Blaise has been eating well and even helping us do some cooking. She loves to watch us break eggs and she thinks snapping asparagus stems is very fun. We think she might have outgrown the only food sensitivity we thought she had and she has finally found a meat she's willing to eat: Bacon.
Well, long time, no blog. We've been kept busy with a combination of fun things and not so fun things. Not so fun: the cavalcade of colds (and other bugs) that day care is so good for. But it builds the immune system, right?
More fun: tobogganing, a visit from Gran, making Valentines for friends, tiny new friends and relations, trips to the library, rediscovering Indian food, finally settling into the day care routine and a super-cool, custom-designed new hat. (The pattern, hand-knit for Blaise by our friend James, features a Sierpinski triangle in NDSU colors.)
We've now met all members of Blaise's medical team here. Her general pediatrician is excellent and has had a short gut patient before. He knew all the right questions to ask, so we were very glad about that. We also met her new GI, who was very personable and seemed very on-target with our intuitions. He told us that he wouldn't tell us to stop worrying about her weight, but that we should really stop worrying about her weight. We love hearing things like that. She's still tiny, but she's growing appropriately for her size and isn't missing any developmental milestones. We'll take it.
Well, Blaise is still a happy girl for day care. But no sooner did I post that we were all settled and happy, than she decided that bed time is no longer her thing. Unfortunately, when she decides to protest bed, she goes the protest puke route. It's really gross and hard to deal with. With regular tantrums, we can just say "I don't talk to people who yell at me. Come find me when you're ready to be nice" and walk away. With protest puke, we have to clean it up, which delays bed time, which was Blaise's goal. We got into this cycle a few months ago, so we have a few tricks up our sleeves, but we're probably in for a week or so of unpleasant bed times.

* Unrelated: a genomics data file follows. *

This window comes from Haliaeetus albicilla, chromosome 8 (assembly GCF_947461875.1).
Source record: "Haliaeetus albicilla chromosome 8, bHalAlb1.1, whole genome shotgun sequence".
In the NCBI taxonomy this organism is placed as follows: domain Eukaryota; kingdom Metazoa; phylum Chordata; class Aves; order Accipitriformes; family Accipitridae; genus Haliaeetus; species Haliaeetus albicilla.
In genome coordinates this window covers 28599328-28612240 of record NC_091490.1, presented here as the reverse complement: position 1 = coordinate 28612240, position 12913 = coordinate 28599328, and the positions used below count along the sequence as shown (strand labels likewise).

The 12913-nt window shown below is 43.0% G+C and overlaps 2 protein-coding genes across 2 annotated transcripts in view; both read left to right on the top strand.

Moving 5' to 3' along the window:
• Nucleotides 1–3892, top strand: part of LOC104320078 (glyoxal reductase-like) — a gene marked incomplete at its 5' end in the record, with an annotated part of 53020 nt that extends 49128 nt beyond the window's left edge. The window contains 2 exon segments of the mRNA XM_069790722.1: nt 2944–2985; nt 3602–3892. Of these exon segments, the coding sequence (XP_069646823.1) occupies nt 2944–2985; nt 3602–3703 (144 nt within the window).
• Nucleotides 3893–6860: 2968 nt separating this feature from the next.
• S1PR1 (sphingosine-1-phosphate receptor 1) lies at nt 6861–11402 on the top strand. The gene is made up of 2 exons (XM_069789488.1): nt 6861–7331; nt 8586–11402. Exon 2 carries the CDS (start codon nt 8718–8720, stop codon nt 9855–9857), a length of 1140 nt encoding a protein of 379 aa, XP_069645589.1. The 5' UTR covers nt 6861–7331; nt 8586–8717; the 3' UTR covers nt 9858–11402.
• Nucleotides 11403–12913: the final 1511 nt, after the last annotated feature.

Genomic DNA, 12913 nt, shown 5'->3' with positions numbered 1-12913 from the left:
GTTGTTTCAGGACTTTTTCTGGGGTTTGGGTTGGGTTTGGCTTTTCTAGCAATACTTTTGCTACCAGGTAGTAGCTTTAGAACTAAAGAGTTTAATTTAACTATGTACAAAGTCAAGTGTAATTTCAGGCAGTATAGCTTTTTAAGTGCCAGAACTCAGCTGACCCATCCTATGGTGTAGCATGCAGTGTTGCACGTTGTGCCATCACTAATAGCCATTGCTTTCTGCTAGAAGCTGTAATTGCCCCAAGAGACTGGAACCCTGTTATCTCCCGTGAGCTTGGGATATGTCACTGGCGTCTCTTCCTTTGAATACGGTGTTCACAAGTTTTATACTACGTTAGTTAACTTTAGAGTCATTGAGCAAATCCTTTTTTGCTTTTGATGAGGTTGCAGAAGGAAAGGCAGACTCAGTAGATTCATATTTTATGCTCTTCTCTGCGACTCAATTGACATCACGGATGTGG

In other (improbable, but funny) news, Blaise won a drawing through the public library's children's program! The prize is monster truck tickets, which goes to show that even when we're doing impossibly egghead things like signing our kid up for a reading program, we still might end up with monster truck tickets. We had joked when we signed her up that it seemed like a strange prize and when the lady called me at work yesterday to say that Blaise had won, I couldn't stop laughing.
Blaise was born January 1, 2009, at Brigham and Women's Hospital in Boston. Because of a giant cyst, her small intestine twisted on itself in utero, cutting off its blood supply and causing most of it to die. Blaise has 45 cm of small bowel, including her terminal ileum, an ileo-cecal valve and a complete large intestine. Because she lost so much of her small intestine, she has a diagnosis of short bowel syndrome (a.k.a., short gut). She came off TPN/Omegaven after 5 months and stopped tube feeds at 15 months. She spent her first 148 days as an inpatient at Children's Hospital Boston and was welcomed home May 28, 2009.
More importantly, Blaise is smart, tough and fun. We brag about her shamelessly, but we have a lot to brag about.